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ROLLING THUNDER
LEE JENKINS
October 25, 2010
What do the players do for fun in Oklahoma City? Plenty. Run hills. Eat wings. Hang out. And gear up for a run at the Lakers while basking in the love of the league's most appreciative fan base
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October 25, 2010

Rolling Thunder

What do the players do for fun in Oklahoma City? Plenty. Run hills. Eat wings. Hang out. And gear up for a run at the Lakers while basking in the love of the league's most appreciative fan base

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"You all are a part of this story," the tour guide, Joanne Riley, tells the players. "You are a testimony to how this whole city can rise like a phoenix from the ashes."

When the team moved from Seattle to Oklahoma City, general manager Sam Presti wanted all his players to tour the memorial before their first open practice. Now every new player is taken to the memorial, usually in the weeks leading up to training camp, and sometimes more than once. When guard Royal Ivey came to Oklahoma City for his free-agent visit this summer, he asked Presti about the crowd at the Ford Center, how such a small market generates the most noise in the NBA. The fans have become a source of curiosity around the league, for painting their chests like frat boys, standing for long stretches and commencing a 20-minute ovation for the team three seconds after the season-ending loss to the Lakers. Presti ushered Ivey to the memorial. "It took my breath away," Ivey says. "After that I called my agent. I wanted to be a part of this."

The Ford Center is only a mile from the memorial, but it is more closely connected than that. In the years following the bombing, the political landscape in Oklahoma City underwent a radical shift. A traditionally conservative constituency voted for every tax initiative put on the ballot. It didn't matter whether the initiative was for parks or sidewalks or an arena, Oklahoma City always voted to tax itself. "Every time," says Mayor Mick Cornett. "It was unprecedented." In March 2008, with the Sonics' move hanging on the outcome, 62% of voters passed an initiative to extend a 1% sales tax that would pay for a $100 million renovation of the Ford Center and a $21 million practice facility. A month later they had their team, a chance to tell the nation they were back, in full throat. "The genesis of it all is still April 19, 1995," says Steven Taylor, vice chief justice of the Oklahoma state supreme court, who sentenced Terry Nichols to 161 consecutive life terms for his role in the bombing. "The Thunder is just the latest building block." In the doorway to his chambers Taylor keeps a framed photo of Durant and Green, staggering off the court to a raucous ovation after Game 6 last April. They appear to be leaning on each other.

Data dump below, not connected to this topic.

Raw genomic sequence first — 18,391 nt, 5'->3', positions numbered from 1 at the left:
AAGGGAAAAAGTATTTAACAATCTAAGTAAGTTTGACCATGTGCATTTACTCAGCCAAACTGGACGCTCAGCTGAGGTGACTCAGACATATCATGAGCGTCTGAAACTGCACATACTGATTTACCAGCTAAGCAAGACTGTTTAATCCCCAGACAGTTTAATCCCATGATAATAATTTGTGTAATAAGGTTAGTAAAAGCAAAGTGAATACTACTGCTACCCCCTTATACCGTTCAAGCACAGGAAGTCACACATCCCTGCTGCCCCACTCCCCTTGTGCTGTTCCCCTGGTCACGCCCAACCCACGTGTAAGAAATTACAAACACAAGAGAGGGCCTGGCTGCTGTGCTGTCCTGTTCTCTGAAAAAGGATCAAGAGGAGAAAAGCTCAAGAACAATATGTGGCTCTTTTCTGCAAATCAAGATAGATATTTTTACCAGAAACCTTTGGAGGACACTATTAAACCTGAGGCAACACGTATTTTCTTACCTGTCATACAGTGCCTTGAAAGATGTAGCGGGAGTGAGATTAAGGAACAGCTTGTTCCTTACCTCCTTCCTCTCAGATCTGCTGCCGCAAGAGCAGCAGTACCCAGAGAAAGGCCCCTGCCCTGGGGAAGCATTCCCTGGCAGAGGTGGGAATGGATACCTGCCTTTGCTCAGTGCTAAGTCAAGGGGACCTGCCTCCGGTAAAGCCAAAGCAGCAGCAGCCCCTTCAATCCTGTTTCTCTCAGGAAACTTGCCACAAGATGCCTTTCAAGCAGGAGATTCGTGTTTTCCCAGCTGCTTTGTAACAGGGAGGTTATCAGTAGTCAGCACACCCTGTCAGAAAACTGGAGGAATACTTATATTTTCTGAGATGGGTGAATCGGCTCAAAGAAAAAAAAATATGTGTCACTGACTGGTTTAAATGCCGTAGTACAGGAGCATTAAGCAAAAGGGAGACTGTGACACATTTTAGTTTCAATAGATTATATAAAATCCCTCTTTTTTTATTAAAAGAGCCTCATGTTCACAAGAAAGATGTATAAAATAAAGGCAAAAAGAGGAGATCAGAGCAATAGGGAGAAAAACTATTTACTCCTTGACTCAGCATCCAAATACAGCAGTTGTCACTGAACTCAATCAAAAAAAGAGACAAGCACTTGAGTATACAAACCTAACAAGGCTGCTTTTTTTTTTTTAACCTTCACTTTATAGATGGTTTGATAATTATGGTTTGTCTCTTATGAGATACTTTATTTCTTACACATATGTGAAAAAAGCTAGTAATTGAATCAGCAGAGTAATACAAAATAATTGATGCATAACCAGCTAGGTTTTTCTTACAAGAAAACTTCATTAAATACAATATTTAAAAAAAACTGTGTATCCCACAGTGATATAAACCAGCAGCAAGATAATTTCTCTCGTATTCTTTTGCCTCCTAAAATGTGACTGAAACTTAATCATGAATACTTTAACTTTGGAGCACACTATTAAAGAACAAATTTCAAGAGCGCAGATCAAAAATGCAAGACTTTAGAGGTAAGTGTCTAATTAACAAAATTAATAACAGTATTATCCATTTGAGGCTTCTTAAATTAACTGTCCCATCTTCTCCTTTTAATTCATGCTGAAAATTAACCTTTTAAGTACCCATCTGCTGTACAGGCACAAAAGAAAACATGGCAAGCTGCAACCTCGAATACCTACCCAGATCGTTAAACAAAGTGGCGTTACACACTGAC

The Thunder has been built according to what Taylor calls "the Oklahoma model," the opposite of the quick fix. Durant, Westbrook and Harden were top five draft choices. Green was another top five pick who came from the Celtics for Ray Allen. But Presti's masterstroke was sending forward Rashard Lewis to the Magic in a sign-and-trade in July 2007 that brought back an $8 million trade exception and a second-round draft choice. It did not sound like much at the time, but Presti sent the exception and the draft choice to the Suns for two future first-round picks and Kurt Thomas, whom he then flipped to the Spurs for another future first-rounder. One of those picks was traded to the Bulls for defensive stopper Thabo Sefolosha, another was spent on budding power forward Serge Ibaka, the third on rookie center Cole Aldrich of Kansas. The cap space helped in acquiring center Nenad Krstic and Maynor.